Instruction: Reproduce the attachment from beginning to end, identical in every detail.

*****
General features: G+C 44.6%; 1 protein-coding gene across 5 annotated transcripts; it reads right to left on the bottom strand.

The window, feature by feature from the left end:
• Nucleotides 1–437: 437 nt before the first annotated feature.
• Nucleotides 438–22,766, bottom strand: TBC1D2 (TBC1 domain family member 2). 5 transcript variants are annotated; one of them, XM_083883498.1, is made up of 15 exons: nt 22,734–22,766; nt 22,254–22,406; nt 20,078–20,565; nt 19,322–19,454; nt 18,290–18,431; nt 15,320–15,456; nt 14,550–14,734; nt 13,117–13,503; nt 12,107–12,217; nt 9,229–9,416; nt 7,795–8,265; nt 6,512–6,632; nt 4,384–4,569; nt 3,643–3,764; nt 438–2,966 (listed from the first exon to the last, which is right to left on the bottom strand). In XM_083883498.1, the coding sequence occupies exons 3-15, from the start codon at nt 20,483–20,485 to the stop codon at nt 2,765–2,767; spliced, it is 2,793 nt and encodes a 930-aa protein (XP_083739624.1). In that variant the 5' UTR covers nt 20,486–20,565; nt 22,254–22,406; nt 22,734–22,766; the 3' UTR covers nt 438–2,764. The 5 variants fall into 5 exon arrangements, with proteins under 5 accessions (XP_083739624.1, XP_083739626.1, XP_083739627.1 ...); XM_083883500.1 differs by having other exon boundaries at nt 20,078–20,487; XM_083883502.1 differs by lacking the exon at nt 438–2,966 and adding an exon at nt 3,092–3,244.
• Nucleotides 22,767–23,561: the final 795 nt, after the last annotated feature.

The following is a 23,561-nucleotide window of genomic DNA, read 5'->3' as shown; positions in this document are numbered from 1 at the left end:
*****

General features: G+C 44.6%; 1 protein-coding gene across 5 annotated transcripts; it reads right to left on the bottom strand.

The window, feature by feature from the left end:
• Nucleotides 1–437: 437 nt before the first annotated feature.
• Nucleotides 438–22,766, bottom strand: TBC1D2 (TBC1 domain family member 2). 5 transcript variants are annotated; one of them, XM_083883498.1, is made up of 15 exons: nt 22,734–22,766; nt 22,254–22,406; nt 20,078–20,565; nt 19,322–19,454; nt 18,290–18,431; nt 15,320–15,456; nt 14,550–14,734; nt 13,117–13,503; nt 12,107–12,217; nt 9,229–9,416; nt 7,795–8,265; nt 6,512–6,632; nt 4,384–4,569; nt 3,643–3,764; nt 438–2,966 (listed from the first exon to the last, which is right to left on the bottom strand). In XM_083883498.1, the coding sequence occupies exons 3-15, from the start codon at nt 20,483–20,485 to the stop codon at nt 2,765–2,767; spliced, it is 2,793 nt and encodes a 930-aa protein (XP_083739624.1). In that variant the 5' UTR covers nt 20,486–20,565; nt 22,254–22,406; nt 22,734–22,766; the 3' UTR covers nt 438–2,764. The 5 variants fall into 5 exon arrangements, with proteins under 5 accessions (XP_083739624.1, XP_083739626.1, XP_083739627.1 ...); XM_083883500.1 differs by having other exon boundaries at nt 20,078–20,487; XM_083883502.1 differs by lacking the exon at nt 438–2,966 and adding an exon at nt 3,092–3,244.
• Nucleotides 22,767–23,561: the final 795 nt, after the last annotated feature.

The following is a 23,561-nucleotide window of genomic DNA, read 5'->3' as shown; positions in this document are numbered from 1 at the left end: